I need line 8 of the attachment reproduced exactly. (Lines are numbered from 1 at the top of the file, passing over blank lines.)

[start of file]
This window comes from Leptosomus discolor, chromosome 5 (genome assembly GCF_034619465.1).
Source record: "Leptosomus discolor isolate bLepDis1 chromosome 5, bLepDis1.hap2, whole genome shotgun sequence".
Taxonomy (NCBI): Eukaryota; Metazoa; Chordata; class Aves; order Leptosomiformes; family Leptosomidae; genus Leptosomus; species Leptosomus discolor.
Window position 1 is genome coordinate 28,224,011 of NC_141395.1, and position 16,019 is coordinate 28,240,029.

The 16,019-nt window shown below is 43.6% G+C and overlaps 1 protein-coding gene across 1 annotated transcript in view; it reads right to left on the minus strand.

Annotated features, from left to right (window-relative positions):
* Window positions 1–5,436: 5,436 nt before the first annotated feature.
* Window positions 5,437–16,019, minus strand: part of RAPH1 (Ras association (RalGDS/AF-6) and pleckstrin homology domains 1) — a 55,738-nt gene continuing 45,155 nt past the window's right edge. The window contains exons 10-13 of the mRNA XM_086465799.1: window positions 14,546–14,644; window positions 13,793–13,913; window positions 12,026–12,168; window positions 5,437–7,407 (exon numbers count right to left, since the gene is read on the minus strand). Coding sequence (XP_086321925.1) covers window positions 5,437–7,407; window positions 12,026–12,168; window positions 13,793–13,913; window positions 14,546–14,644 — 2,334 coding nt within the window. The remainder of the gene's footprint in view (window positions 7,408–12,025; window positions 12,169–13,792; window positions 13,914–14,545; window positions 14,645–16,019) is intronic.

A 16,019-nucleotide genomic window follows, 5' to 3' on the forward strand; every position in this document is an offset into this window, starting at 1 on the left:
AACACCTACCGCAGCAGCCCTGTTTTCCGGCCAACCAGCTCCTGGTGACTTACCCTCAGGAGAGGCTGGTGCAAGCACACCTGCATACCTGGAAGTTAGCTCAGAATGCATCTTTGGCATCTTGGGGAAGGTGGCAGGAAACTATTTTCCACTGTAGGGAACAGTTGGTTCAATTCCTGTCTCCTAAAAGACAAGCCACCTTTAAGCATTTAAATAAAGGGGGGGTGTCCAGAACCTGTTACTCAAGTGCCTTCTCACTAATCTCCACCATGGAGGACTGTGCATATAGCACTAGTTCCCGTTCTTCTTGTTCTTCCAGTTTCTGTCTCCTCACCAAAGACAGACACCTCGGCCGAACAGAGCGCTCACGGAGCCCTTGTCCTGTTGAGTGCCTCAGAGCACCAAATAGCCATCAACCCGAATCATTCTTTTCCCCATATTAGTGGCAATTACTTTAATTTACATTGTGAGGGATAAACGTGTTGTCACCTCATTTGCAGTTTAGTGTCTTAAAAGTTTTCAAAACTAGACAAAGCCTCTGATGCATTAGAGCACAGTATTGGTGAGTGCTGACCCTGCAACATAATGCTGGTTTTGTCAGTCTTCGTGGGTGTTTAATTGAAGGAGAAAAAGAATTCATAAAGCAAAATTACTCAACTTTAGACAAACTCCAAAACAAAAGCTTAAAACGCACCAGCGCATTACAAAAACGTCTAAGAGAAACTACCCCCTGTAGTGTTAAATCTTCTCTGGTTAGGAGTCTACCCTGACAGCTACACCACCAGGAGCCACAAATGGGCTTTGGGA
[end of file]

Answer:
* Window positions 5,437–16,019, minus strand: part of RAPH1 (Ras association (RalGDS/AF-6) and pleckstrin homology domains 1) — a 55,738-nt gene continuing 45,155 nt past the window's right edge. The window contains exons 10-13 of the mRNA XM_086465799.1: window positions 14,546–14,644; window positions 13,793–13,913; window positions 12,026–12,168; window positions 5,437–7,407 (exon numbers count right to left, since the gene is read on the minus strand). Coding sequence (XP_086321925.1) covers window positions 5,437–7,407; window positions 12,026–12,168; window positions 13,793–13,913; window positions 14,546–14,644 — 2,334 coding nt within the window. The remainder of the gene's footprint in view (window positions 7,408–12,025; window positions 12,169–13,792; window positions 13,914–14,545; window positions 14,645–16,019) is intronic.